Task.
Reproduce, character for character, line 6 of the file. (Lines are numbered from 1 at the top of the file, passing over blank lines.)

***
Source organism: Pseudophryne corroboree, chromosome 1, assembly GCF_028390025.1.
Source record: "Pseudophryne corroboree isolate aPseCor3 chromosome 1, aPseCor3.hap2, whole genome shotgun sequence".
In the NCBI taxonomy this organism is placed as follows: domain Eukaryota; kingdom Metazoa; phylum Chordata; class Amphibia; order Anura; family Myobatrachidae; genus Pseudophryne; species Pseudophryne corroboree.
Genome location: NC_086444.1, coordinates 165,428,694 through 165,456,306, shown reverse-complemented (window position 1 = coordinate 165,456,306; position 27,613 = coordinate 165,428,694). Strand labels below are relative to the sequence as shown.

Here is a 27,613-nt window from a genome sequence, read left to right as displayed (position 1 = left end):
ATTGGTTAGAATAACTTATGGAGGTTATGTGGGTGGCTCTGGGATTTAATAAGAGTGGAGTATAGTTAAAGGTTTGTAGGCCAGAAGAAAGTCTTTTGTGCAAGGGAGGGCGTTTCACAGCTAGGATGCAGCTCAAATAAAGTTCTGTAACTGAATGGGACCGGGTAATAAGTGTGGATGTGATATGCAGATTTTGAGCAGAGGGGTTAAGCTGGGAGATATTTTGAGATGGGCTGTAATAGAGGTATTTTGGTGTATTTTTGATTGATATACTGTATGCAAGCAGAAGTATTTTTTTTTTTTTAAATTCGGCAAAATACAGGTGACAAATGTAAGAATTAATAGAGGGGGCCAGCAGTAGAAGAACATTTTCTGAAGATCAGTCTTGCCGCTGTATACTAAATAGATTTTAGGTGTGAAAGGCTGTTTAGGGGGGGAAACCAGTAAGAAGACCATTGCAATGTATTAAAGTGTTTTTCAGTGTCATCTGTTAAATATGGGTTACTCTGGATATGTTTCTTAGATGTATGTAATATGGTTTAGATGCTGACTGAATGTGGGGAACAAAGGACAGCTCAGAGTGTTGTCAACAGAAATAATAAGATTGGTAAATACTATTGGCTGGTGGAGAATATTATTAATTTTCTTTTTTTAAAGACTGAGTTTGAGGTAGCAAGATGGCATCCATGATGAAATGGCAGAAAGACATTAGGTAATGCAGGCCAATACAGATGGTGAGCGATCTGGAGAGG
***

ATTGGTTAGAATAACTTATGGAGGTTATGTGGGTGGCTCTGGGATTTAATAAGAGTGGAGTATAGTTAAAGGTTTGTAGGCCAGAAGAAAGTCTTTTGTGCAAGGGAGGGCGTTTCACAGCTAGGATGCAGCTCAAATAAAGTTCTGTAACTGAATGGGACCGGGTAATAAGTGTGGATGTGATATGCAGATTTTGAGCAGAGGGGTTAAGCTGGGAGATATTTTGAGATGGGCTGTAATAGAGGTATTTTGGTGTATTTTTGATTGATATACTGTATGCAAGCAGAAGTATTTTTTTTTTTTTAAATTCGGCAAAATACAGGTGACAAATGTAAGAATTAATAGAGGGGGCCAGCAGTAGAAGAACATTTTCTGAAGATCAGTCTTGCCGCTGTATACTAAATAGATTTTAGGTGTGAAAGGCTGTTTAGGGGGGGAAACCAGTAAGAAGACCATTGCAATGTATTAAAGTGTTTTTCAGTGTCATCTGTTAAATATGGGTTACTCTGGATATGTTTCTTAGATGTATGTAATATGGTTTAGATGCTGACTGAATGTGGGGAACAAAGGACAGCTCAGAGTGTTGTCAACAGAAATAATAAGATTGGTAAATACTATTGGCTGGTGGAGAATATTATTAATTTTCTTTTTTTAAAGACTGAGTTTGAGGTAGCAAGATGGCATCCATGATGAAATGGCAGAAAGACATTAGGTAATGCAGGCCAATACAGATGGTGAGCGATCTGGAGAGG